Breaking? Fox News Viewers Are Misinformed

Another study suggests that Fox News viewers know less than people who watch no news at all.
With "fair and balanced" reporting like this, how could viewers be misinformed? (Photo: Fox News)
Nov 23, 2011· 1 MIN READ
Originally from Baltimore, Oliver lives and writes on a quiet, tree-lined street in Brooklyn.

If you're a regular viewer of Fox News, it might be time to reconsider.

A poll released by Fairleigh Dickinson University on Monday found that people who get their news from Fox News know significantly less about what's going on in the world than people who watch no news at all.

That's right. Even if you turn your TV off, you'll know more than diehard fans of Hannity, Kelly, and O'Reilly.

The study, which surveyed 612 New Jersey natives, found that fans of the supposedly "fair and balanced" news network fared worse than others on questions about the popular uprisings in Egypt and Syria.

Asked whether Egyptians had successfully toppled Hosni Mubarak's regime, just 49 percent of Fox viewers answered in the affirmative. In comparison, 68 percent of NPR listeners answered correctly, the highest on the scale.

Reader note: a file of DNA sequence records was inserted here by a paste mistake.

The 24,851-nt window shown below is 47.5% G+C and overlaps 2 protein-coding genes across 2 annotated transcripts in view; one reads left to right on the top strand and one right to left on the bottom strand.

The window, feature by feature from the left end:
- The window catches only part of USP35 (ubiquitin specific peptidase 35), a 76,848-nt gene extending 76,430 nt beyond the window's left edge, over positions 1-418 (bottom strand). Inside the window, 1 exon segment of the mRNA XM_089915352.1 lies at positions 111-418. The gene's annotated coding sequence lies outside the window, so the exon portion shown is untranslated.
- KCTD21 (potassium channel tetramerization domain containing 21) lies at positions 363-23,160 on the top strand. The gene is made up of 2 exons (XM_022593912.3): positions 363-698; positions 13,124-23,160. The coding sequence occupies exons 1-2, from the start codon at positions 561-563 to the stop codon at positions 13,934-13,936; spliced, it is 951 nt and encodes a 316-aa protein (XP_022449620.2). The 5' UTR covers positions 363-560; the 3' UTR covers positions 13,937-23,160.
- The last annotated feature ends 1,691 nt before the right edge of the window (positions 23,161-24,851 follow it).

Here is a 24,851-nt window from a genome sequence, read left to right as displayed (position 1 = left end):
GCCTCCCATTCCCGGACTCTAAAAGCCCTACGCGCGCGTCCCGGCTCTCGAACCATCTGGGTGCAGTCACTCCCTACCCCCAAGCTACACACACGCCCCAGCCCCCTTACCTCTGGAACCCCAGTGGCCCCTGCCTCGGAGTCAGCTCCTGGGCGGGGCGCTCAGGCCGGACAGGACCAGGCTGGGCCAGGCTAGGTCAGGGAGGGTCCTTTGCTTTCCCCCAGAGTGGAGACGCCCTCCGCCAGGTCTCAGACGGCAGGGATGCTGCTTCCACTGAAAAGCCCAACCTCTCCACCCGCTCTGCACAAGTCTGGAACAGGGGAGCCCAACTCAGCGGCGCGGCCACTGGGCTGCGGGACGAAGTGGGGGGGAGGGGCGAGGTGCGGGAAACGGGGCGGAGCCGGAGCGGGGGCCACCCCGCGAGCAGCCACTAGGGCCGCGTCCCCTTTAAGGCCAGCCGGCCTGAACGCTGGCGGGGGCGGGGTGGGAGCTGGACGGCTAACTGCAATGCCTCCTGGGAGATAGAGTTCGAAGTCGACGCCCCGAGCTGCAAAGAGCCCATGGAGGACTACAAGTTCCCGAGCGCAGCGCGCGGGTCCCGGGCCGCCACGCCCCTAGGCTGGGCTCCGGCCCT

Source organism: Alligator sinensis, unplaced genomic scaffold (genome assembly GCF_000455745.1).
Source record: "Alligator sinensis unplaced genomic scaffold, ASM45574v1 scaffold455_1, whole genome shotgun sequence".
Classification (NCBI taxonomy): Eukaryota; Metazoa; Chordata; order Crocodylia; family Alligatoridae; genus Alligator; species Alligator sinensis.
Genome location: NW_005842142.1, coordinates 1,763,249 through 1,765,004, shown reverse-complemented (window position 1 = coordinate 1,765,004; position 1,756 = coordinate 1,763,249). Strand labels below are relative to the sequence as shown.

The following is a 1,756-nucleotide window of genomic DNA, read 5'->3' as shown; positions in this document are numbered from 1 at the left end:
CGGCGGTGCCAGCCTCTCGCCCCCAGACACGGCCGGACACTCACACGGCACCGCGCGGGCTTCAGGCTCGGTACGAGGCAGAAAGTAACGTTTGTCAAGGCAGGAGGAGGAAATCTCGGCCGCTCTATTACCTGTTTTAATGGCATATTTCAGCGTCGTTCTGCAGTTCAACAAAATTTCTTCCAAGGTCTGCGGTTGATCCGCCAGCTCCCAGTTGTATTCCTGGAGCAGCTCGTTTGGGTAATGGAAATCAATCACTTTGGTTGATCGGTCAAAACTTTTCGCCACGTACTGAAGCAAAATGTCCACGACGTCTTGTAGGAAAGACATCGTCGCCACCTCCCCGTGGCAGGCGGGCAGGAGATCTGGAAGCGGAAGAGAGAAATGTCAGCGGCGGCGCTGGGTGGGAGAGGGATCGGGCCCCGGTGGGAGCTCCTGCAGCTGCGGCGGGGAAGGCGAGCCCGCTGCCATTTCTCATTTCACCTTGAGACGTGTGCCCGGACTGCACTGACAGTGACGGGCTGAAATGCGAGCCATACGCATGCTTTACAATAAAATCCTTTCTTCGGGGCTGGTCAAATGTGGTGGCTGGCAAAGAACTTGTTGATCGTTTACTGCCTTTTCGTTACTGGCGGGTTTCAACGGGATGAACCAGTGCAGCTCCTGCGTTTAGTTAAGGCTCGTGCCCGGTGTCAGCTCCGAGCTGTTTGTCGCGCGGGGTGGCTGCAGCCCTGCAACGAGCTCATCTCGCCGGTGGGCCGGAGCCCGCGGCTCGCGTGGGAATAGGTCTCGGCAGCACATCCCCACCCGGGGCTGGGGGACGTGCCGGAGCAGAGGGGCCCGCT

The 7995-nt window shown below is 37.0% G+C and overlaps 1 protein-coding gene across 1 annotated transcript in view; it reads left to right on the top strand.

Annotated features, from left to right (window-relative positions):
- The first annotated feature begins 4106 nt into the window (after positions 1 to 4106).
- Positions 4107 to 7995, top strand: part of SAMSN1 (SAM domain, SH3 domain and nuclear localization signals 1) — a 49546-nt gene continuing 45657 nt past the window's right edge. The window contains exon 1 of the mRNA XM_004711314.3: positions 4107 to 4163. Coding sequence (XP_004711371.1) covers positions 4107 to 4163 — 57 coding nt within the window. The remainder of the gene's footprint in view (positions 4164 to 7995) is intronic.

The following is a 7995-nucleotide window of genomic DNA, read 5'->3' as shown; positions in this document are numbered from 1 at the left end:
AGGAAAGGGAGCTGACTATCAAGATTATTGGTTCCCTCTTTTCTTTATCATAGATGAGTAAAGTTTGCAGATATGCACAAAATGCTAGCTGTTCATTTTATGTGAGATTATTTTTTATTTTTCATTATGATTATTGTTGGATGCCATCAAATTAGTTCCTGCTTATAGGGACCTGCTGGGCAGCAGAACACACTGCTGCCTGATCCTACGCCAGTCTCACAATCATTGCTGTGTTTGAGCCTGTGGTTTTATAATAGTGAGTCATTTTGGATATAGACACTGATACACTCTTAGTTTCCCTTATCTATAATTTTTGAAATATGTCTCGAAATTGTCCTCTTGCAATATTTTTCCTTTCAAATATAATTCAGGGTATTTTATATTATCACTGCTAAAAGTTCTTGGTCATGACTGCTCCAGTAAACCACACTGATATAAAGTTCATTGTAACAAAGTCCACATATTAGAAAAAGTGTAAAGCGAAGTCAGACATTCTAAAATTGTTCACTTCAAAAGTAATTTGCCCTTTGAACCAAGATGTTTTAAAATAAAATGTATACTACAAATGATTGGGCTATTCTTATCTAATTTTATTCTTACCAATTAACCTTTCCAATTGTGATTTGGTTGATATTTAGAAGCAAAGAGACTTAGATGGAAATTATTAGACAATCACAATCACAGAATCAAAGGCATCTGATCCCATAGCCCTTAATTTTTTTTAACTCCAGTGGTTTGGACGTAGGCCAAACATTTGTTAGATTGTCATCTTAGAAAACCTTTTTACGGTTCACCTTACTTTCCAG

The study also found that Fox News viewers were less likely than MSNBC viewers to be able to identify Mitt Romney as the GOP's leading presidential candidate (although to be fair this might be the fault of this year's underwhelming Republican talent pool).

"Because of the controls for partisanship, we know these results are not just driven by Republicans or other groups being more likely to watch Fox News," said Dan Cassino, a political science professor at Fairleigh Dickinson, in a statement.

"Rather, the results show us that there is something about watching Fox News that leads people to do worse on these questions than those who don’t watch any news at all."

We've seen studies like this before, so whether it will actually guide the population away from the misinformation superhighway remains to be seen. In the meantime, it's best to stick to the sources that are most reliable: according to the study, the well-informed get their news from the Sunday-morning news shows as well as outlets like The New York Times, USA Today and NPR.

Or you could just watch the The Daily Show. Fans of the Jon Stewart-hosted news satire came in second only to NPR listeners when it came to their knowledge of the world. Which makes sense, since its audience is about three times more likely to have graduated from college than their Fox News counterparts. Guess you have to know the truth to get the joke.